-- Dilemmas of Compromise --

Advice: Salmon Chase

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Salmon Chase

Salmon P. Chase, Ohio senator and Republican leader, would soon be tapped by Lincoln as his secretary of the treasury. He represented the more radical, anti-slavery wing of the party. Chase urged Lincoln and other Republicans to adhere fixedly to their principles and reject any compromise. He wanted the Constitution upheld, the Union maintained, and the laws obeyed. Only after assuming power would the Republicans offer proposals, and these adjustments would not involve any compromise of basic party ideology. "Inauguration first--adjustment afterwards," he insisted.

To Chase, Lincoln's victory was a triumph for the Republican Party's principles, particularly that of restricting slavery within its present state limits. Not only were these principles morally correct, but their triumph in the presidential election wa s secured by "a fair and unquestionable majority." To abandon the party's platform would violate the ideal of majority rule and would be denounced by the people as a subversion of the electoral process. To make concessions, furthermore, would threaten, and perhaps even destroy the party as an institut ion. The party would also appear weak and vacillating to the South. This could even encourage further militancy and disunionist activity in that section.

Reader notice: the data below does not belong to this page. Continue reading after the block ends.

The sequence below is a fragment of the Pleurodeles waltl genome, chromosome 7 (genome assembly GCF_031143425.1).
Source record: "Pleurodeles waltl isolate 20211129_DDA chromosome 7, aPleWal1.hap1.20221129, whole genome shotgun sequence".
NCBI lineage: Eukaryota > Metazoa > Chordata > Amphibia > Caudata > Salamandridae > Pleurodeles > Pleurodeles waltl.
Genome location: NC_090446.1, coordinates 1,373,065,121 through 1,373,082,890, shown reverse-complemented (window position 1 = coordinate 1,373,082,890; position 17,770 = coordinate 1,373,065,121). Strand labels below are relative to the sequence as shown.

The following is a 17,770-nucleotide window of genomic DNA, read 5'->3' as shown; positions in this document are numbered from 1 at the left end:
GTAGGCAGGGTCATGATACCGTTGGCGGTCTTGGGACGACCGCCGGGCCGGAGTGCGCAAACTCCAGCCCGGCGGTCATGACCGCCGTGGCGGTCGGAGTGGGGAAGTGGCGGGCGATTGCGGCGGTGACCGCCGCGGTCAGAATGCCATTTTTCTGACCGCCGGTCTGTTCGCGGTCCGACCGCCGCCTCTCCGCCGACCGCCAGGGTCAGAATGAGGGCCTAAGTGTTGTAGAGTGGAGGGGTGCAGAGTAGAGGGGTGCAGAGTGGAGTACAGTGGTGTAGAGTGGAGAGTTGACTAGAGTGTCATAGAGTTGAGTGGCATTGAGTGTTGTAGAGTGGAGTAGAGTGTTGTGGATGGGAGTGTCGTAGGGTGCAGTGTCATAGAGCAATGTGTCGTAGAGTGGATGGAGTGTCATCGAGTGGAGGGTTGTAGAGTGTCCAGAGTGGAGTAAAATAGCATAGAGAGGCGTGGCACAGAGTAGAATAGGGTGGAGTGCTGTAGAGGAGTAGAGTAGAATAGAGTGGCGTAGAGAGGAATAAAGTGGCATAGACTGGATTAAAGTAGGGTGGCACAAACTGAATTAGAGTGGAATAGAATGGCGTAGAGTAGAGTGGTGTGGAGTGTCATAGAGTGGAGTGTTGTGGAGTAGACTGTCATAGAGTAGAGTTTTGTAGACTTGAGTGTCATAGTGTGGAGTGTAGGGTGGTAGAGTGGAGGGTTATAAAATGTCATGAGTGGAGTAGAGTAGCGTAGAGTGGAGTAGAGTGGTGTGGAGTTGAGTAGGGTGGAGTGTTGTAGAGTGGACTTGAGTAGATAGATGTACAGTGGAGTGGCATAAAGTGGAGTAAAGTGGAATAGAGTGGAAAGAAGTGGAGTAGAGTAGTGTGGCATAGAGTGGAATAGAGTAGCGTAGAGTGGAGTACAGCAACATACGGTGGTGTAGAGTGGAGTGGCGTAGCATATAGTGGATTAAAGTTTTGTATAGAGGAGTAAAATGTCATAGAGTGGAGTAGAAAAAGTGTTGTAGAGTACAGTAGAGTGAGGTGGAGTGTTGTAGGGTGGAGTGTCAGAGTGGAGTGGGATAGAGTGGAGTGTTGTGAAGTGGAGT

Bibliography: Nevins, Emergence of Lincoln, 2: 444-45; Rhodes, History, 3: 290; Potter, Impending Crisis, p. 550; Baringer, House Dividing, pp. 236-41; Blue, Chase, pp. 133-35.

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